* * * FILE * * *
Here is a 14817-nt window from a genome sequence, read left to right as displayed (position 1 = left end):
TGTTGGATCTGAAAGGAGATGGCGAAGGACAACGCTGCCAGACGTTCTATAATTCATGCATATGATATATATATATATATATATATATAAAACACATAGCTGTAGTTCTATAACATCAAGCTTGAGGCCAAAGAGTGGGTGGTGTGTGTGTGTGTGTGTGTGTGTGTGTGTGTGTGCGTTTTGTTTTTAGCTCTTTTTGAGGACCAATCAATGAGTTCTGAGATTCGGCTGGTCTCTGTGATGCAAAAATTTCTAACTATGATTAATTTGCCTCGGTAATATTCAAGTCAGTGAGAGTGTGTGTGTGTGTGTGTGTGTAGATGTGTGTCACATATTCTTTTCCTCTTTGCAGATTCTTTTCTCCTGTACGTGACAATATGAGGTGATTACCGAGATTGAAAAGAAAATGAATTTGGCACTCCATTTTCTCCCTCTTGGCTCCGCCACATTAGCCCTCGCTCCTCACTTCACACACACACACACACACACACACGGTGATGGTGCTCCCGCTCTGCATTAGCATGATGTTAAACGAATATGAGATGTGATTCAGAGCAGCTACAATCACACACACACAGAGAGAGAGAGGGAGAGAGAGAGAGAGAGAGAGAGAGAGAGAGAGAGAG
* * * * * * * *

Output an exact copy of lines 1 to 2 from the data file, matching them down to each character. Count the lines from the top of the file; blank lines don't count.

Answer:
Here is a 14817-nt window from a genome sequence, read left to right as displayed (position 1 = left end):
TGTTGGATCTGAAAGGAGATGGCGAAGGACAACGCTGCCAGACGTTCTATAATTCATGCATATGATATATATATATATATATATATATAAAACACATAGCTGTAGTTCTATAACATCAAGCTTGAGGCCAAAGAGTGGGTGGTGTGTGTGTGTGTGTGTGTGTGTGTGTGTGTGTGCGTTTTGTTTTTAGCTCTTTTTGAGGACCAATCAATGAGTTCTGAGATTCGGCTGGTCTCTGTGATGCAAAAATTTCTAACTATGATTAATTTGCCTCGGTAATATTCAAGTCAGTGAGAGTGTGTGTGTGTGTGTGTGTGTAGATGTGTGTCACATATTCTTTTCCTCTTTGCAGATTCTTTTCTCCTGTACGTGACAATATGAGGTGATTACCGAGATTGAAAAGAAAATGAATTTGGCACTCCATTTTCTCCCTCTTGGCTCCGCCACATTAGCCCTCGCTCCTCACTTCACACACACACACACACACACACACGGTGATGGTGCTCCCGCTCTGCATTAGCATGATGTTAAACGAATATGAGATGTGATTCAGAGCAGCTACAATCACACACACACAGAGAGAGAGAGGGAGAGAGAGAGAGAGAGAGAGAGAGAGAGAGAGAGAG